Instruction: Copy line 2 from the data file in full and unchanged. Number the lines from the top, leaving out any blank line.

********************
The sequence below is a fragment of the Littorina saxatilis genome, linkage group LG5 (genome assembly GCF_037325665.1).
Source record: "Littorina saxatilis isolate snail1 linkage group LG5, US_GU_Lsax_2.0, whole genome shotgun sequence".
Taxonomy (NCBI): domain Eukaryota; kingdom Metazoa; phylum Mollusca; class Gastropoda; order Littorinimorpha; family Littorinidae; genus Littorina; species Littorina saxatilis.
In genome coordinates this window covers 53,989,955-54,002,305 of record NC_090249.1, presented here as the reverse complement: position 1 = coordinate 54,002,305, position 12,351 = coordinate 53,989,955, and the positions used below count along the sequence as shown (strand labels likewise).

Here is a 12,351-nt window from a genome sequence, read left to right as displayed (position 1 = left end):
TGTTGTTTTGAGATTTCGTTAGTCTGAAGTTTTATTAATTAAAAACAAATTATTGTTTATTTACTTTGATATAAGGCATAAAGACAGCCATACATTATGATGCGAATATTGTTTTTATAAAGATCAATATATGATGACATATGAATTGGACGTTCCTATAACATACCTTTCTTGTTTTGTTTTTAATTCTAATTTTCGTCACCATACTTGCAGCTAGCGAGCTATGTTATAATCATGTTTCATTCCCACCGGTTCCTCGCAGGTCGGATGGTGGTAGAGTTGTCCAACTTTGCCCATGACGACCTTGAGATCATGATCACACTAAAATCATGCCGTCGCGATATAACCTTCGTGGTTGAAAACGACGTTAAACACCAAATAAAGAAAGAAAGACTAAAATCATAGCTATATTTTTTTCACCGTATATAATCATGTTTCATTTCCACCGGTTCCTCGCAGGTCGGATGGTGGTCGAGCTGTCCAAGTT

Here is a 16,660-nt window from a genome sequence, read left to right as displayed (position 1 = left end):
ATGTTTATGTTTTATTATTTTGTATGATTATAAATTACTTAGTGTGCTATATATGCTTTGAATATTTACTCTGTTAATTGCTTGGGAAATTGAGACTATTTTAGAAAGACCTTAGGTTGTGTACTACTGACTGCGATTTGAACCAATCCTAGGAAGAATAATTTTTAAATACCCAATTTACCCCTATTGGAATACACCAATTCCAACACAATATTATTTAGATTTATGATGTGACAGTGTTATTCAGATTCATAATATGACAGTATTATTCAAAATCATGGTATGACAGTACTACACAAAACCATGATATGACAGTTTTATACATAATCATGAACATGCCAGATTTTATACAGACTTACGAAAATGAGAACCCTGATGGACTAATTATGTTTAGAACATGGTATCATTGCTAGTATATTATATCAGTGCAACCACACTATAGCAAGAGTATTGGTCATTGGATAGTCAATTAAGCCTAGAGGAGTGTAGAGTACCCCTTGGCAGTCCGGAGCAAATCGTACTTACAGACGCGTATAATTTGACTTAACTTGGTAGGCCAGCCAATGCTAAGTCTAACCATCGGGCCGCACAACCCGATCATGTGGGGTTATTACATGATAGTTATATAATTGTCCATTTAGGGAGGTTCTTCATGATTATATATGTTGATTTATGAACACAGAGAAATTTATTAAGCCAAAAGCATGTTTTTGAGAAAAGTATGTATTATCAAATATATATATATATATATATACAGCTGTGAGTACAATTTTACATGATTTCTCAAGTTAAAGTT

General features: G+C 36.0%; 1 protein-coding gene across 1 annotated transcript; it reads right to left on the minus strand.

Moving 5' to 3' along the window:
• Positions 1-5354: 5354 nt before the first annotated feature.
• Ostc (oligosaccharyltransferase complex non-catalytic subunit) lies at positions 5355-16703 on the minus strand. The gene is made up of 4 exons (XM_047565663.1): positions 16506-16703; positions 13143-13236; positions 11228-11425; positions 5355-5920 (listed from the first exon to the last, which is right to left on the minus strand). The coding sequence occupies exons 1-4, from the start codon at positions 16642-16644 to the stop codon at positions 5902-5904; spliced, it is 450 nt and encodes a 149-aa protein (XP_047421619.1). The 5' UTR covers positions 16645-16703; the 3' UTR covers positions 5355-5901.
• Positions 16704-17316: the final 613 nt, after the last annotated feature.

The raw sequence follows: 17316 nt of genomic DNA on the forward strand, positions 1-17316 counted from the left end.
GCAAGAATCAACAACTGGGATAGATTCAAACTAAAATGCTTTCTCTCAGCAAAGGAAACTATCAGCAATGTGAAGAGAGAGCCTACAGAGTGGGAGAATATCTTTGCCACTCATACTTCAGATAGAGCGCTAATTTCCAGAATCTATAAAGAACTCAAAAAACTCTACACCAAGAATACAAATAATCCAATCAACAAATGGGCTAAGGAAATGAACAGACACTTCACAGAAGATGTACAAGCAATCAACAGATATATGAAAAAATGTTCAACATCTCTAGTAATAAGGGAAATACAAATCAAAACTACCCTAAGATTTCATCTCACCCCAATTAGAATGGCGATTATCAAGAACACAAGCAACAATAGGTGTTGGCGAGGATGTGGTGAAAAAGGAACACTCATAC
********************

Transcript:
Source record: "Littorina saxatilis isolate snail1 linkage group LG5, US_GU_Lsax_2.0, whole genome shotgun sequence".